Promises of more funding will be welcome, but the sector can’t continue using disadvantaged schools as cover for their own irresponsible spending, writes Paul Tarn.
Lord Agnew has for some time argued for the sector to make better use of resources, and he’s come under a lot of criticism from the sector for it. I believe he is right, and that he should continue to push the sector.
Education is a huge area of spending, and pledges of more to come will be welcomed by all, but with this comes responsibility for all sector leaders to get the very best value for money.
In secondary education, our simple analysis of national census data suggests there is over £1 billion of over-staffing, with an equivalent of over 20,000 teachers not actually teaching at any given time. Whether you use ASCL’s staffing model or integrated curriculum-led financial planning (ICFP), this assumes that each teacher teaches about 19.5 out of 25 timetabled hours and that the average class size is less than 27.
As a profession we shape society and provide and nurture the talent to deliver the future economic prosperity of our country. This is why we must be as vociferous about getting the full benefit of taxpayers’ hard-earned cash as we are about shouting for more.
A postman earns about £20,000 per annum and pays about £3,000 in tax and national insurance contributions. A secondary school that gives an additional three non-contact periods to a senior teacher is spending £6,000 of its funding on time that is not allocated to the classroom – equivalent of the entire year’s tax contribution of two postmen.
Three non-contact periods cost £6,000, equivalent to two postmen’s yearly tax contribution
So while providing a fairer funding package is a priority, this needs to go hand-in-glove with incentivising teachers to teach. Using ASCL’s model to look at a very large secondary 11-16 academy – the type of school that has been front-and-centre in the campaign for more funding – suggests that with an average class size of less than 27 and a teaching load of 19.5 periods out of 25 periods, the school could operate with 17 fewer teachers.
Not only is the cost significant for the individual school, but it also exacerbates staff recruitment difficulties in neighbouring schools.
When I became CEO of Delta Academies Trust, the projected in-year deficit for the following year was an estimated £8 million across a trust of 47 schools. This was almost entirely due to our 14 secondary academies. It was a position that, thankfully, we resolved without any compulsory teaching job losses, but it was a difficult period for all.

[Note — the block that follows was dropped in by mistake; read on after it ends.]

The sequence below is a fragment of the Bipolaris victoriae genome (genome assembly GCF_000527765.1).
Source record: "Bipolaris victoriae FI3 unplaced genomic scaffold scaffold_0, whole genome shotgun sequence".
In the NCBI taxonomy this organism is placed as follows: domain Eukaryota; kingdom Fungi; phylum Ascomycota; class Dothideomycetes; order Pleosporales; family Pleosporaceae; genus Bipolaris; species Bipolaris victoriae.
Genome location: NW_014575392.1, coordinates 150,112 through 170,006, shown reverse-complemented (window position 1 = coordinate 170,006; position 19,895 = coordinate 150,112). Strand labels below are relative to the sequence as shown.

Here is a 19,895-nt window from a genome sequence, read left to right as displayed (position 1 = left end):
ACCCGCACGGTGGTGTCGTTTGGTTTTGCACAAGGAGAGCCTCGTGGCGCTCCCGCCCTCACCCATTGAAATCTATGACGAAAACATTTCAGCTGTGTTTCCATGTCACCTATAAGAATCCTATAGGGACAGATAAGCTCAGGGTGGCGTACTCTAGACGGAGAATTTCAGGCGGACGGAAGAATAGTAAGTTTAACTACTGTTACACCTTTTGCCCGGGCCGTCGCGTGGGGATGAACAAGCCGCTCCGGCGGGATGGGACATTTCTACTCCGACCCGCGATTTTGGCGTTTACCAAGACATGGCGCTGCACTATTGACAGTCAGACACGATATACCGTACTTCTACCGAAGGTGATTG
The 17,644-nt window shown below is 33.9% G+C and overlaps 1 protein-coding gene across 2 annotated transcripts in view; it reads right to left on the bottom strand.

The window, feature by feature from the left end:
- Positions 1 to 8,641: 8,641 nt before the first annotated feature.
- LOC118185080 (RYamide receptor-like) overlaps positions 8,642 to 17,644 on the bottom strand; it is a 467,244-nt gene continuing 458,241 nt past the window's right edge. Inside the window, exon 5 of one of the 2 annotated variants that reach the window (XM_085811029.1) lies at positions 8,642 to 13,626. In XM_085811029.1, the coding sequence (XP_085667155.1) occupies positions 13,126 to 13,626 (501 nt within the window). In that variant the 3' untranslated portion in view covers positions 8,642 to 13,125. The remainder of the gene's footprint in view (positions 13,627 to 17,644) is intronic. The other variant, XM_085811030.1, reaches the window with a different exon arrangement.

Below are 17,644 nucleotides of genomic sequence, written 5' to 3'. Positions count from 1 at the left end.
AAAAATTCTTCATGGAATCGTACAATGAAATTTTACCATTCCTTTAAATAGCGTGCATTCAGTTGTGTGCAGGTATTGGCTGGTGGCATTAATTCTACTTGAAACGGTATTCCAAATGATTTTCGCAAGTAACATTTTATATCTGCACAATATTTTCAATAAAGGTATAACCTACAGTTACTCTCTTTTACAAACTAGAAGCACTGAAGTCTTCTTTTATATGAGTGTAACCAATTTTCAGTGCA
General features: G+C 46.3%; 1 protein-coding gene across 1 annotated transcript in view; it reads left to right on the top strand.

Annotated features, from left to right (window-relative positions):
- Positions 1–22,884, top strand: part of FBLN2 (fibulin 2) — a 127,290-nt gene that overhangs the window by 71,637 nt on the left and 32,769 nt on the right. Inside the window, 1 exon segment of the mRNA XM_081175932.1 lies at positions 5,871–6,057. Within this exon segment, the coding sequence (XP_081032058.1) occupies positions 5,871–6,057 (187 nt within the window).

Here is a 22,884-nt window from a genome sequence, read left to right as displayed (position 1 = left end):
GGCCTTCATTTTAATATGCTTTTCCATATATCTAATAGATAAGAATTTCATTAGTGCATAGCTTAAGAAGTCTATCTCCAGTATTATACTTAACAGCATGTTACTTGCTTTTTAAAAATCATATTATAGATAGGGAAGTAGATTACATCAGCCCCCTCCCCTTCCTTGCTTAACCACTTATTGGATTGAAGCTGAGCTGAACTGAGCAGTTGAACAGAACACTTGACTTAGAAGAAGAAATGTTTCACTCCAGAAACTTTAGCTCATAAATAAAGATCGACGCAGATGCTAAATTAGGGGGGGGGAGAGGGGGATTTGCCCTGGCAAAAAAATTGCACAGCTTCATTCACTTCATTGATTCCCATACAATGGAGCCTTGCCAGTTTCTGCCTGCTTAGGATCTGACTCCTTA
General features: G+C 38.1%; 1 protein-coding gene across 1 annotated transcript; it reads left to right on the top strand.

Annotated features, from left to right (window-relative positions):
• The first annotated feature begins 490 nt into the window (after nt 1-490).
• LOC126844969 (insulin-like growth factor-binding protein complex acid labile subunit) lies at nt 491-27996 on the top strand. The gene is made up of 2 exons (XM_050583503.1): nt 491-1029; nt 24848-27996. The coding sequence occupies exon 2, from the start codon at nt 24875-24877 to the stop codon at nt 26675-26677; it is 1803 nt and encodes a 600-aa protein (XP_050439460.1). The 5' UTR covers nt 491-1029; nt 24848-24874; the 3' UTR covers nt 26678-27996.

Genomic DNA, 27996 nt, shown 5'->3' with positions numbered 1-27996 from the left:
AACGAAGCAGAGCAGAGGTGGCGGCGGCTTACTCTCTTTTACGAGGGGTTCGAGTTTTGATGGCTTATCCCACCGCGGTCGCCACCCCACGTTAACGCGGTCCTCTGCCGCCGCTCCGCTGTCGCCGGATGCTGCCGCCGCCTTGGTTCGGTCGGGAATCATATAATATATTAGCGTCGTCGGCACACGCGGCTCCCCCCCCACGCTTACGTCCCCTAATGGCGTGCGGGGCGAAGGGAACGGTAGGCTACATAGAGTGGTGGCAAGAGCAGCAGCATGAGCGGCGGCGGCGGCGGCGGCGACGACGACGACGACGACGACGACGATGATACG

The key is utilising Integrated Curriculum Financial Planning (ICFP). That means thoroughly assessing the money available to us, calculating the frontline teaching staff we need in each school based on pupil numbers, and ensuring we aren’t over-filling non-contact, non-teaching senior and middle leader positions.
Essentially, it’s about making sure every single pound we receive is going to the right place, towards the right staff and resources needed to drive up standards for every child.
Small rural schools and those in challenging areas have a more difficult time financially and can struggle to provide a broad curriculum. This is a strong argument for a more nuanced funding formula that supports those schools more effectively.
For money to be allocated more fairly requires that larger, more affluent institutions take seriously their fiduciary duty to support the wider system. Managing an efficient teaching workforce allows us to invest in our profession, manage teacher recruitment and support parents and students across the system.
If we are going to campaign, let’s make sure that we campaign for responsible use of public funding. Anything else risks looking like the sector is using the difficulties of rural schools and those in challenging circumstances as cover for their own profligacy.
To misquote a certain minister – if our larger schools can’t identify ways to support a fairer funding system, I’ll buy them a pint of Yorkshire’s best.